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Trade tensions between China and the U.S., the Covid-19 pandemic and the war in Ukraine are reshaping economic and financial systems away from broad globalization, with concerns about supply-chain vulnerabilities and energy security fostering more economic nationalism.

“We are in the early phase of the most profound geopolitical shifts the world has seen since the end of the Second World War, promising more abrupt and more dangerous changes to economic structures than what we experienced when the Soviet Union collapsed 30 years ago," said Erik F. Nielsen, group chief economics advisor at UniCredit Bank.

Russia’s invasion of Ukraine has shown that globalization creates dependencies that can be used to weaken an adversary when serious conflict arises. Russia has reduced its supplies of energy and food, while the West has increasingly restricted its access to economic and financial systems.

Critics of globalization have long struggled to find an audience given the benefits of broad economic integration, but globalization is now retreating, Citi economists said in a note.

“Covid-19 highlighted vulnerabilities in far-flung supply chains, while the Ukraine war amplified fears over energy and food supply, in particular," they said.

Countries are shifting focus to domestic priorities and aiming to achieve self-sufficiency in as many sectors as possible. In this context, there won’t be a complete rollback of globalization, but there will be growing nationalism.

“Rather than deglobalizing, we think the world economy will coalesce into two blocs centered on the U.S. and on China, a process we are calling fracturing," Capital Economics’ group chief economist Neil Shearing said in a note.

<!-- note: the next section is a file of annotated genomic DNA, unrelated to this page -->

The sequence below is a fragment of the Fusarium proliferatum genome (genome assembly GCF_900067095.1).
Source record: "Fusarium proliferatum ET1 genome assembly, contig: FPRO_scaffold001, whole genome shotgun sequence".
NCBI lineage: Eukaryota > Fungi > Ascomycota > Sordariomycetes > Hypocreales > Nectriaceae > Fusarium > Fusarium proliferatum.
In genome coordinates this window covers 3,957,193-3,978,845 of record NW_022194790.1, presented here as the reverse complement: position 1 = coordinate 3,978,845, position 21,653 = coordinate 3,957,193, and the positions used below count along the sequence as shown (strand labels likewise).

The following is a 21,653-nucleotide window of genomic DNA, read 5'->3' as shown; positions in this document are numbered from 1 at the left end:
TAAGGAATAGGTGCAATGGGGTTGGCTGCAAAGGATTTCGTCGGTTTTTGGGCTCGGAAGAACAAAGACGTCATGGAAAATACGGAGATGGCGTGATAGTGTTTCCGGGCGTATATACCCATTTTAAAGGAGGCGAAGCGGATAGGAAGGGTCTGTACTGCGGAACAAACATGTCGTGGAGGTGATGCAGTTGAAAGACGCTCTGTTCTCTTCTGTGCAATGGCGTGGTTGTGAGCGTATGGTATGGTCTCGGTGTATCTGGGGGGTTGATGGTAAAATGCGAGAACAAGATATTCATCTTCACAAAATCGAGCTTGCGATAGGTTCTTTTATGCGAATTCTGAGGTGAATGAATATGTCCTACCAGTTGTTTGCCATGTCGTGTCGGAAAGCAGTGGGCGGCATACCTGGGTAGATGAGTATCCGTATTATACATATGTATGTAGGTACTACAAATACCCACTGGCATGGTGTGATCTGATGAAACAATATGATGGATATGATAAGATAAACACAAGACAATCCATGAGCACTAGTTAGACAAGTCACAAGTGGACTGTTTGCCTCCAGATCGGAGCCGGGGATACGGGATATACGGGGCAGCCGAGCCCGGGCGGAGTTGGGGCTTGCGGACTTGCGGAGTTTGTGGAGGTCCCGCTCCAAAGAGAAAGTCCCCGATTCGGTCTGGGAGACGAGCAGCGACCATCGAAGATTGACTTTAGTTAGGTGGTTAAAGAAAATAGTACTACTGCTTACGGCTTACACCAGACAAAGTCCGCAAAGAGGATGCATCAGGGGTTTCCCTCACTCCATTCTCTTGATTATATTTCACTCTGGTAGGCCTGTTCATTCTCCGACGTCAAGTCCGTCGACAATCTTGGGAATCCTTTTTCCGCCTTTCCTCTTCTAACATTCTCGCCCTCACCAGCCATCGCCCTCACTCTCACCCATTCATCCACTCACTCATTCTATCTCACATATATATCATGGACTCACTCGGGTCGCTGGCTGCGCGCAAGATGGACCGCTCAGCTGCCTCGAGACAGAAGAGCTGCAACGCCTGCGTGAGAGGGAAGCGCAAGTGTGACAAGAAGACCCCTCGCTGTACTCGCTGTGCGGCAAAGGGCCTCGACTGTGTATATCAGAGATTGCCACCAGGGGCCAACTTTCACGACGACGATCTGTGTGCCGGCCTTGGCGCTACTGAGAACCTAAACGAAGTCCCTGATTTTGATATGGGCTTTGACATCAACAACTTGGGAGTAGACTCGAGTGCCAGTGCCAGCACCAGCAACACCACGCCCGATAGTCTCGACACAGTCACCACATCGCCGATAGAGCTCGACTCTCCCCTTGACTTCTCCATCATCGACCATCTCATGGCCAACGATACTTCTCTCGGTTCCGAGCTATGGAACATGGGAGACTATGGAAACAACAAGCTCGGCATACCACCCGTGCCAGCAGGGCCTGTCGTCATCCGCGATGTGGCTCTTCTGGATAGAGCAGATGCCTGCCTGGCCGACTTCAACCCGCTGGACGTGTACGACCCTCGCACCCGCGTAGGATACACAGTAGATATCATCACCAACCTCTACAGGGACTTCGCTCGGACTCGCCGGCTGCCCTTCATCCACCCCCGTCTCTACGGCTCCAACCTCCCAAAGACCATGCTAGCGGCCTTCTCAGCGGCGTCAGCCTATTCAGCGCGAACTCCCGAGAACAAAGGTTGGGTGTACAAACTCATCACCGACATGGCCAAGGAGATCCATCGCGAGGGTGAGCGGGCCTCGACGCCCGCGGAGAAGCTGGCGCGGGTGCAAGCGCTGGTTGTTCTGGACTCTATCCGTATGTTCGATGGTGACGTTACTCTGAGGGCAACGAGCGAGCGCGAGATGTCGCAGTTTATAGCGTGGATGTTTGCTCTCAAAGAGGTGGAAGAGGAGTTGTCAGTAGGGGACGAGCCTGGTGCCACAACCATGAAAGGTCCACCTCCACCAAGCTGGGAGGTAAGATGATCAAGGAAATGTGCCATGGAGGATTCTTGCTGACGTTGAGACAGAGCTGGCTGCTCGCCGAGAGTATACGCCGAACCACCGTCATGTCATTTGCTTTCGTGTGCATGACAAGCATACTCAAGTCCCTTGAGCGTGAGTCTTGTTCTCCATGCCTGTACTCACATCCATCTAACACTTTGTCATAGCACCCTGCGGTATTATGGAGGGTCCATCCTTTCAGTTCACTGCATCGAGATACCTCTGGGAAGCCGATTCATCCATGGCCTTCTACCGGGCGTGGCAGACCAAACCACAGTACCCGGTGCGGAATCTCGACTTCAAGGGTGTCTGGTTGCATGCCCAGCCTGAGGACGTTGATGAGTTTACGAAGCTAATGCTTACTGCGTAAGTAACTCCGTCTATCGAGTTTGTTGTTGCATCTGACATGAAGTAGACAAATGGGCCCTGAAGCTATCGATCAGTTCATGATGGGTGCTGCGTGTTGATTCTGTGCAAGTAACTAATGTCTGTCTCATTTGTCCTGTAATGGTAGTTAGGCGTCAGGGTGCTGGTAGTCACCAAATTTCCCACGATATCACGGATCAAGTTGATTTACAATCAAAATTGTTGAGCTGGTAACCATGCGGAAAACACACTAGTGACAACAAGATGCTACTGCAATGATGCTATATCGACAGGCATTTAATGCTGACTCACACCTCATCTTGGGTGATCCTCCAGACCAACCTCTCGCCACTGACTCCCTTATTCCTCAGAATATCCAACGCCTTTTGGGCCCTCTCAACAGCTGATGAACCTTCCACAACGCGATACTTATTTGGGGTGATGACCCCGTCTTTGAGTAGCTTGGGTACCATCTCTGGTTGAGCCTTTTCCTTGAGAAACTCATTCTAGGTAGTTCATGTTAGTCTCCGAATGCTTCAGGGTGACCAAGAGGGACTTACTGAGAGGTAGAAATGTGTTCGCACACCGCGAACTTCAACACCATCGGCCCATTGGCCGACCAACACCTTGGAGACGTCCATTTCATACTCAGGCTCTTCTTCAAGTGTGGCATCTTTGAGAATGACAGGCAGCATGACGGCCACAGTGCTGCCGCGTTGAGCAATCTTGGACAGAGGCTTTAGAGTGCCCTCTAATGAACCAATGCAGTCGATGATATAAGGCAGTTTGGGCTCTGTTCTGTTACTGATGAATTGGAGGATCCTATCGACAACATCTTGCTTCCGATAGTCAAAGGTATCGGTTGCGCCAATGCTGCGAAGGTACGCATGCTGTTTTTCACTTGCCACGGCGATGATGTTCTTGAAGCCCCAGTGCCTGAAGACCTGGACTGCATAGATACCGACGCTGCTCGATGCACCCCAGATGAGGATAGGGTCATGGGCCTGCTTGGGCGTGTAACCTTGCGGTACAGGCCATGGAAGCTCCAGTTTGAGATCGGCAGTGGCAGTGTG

The fracturing of the global economy into these two blocs might not have a significant impact on the macroeconomic prospects of major advanced economies, all of which are allied with the U.S., he said. However, the politically-driven nature of fracturing will have a significant impact on the operating environment for U.S. and European firms in the sectors most exposed to restrictions on trade, such as technology and pharmaceuticals.

“Geopolitical considerations will play a greater role in economic policy than they have for a generation," Jennifer McKeown, head of global economics service at Capital Economics, said in a note.

The base case scenario for Capital Economics is a partial rollback of economic integration, with a mild economic impact on advanced economies. The wider reach of the U.S.-led bloc--and the broader networks within it--will help it to adapt to the challenges posed by fracturing better than the China-led block, economists at Capital Economics argue.

A less benign scenario is that the U.S.- and China-centered blocs don’t hold, and the global economy splinters into smaller regional or national-level groups, the U.K. economic-research firm said. This could entail a rise in supply-chain nationalism and a broader pushback against sharing technology which would result in a larger hit to productivity growth in advanced economies, it said.

The worst scenario would be confrontation between the U.S. and China, sharply eroding economic and financial ties.

“In the worst-case scenario in which Europe has to choose a side in commercial matters, there can only be one side, of course, namely with the U.S. and the democratic world," Mr. Nielsen at UniCredit said. In that scenario, Europe needs to step up in several areas to be a strong partner for the U.S., he said.

In a less severe division between the two blocs, Europe can play a bigger role and help set standards in a number of areas, such as environmental protection, human rights and safety for products, the economist said. Mr. Nielsen doesn’t think there is a growing risk of nationalism within the E.U.

“Public support for the EU and euro is at an all-time high, so it seems to me that the much more likely result is a deeper integration," Mr. Nielsen said.

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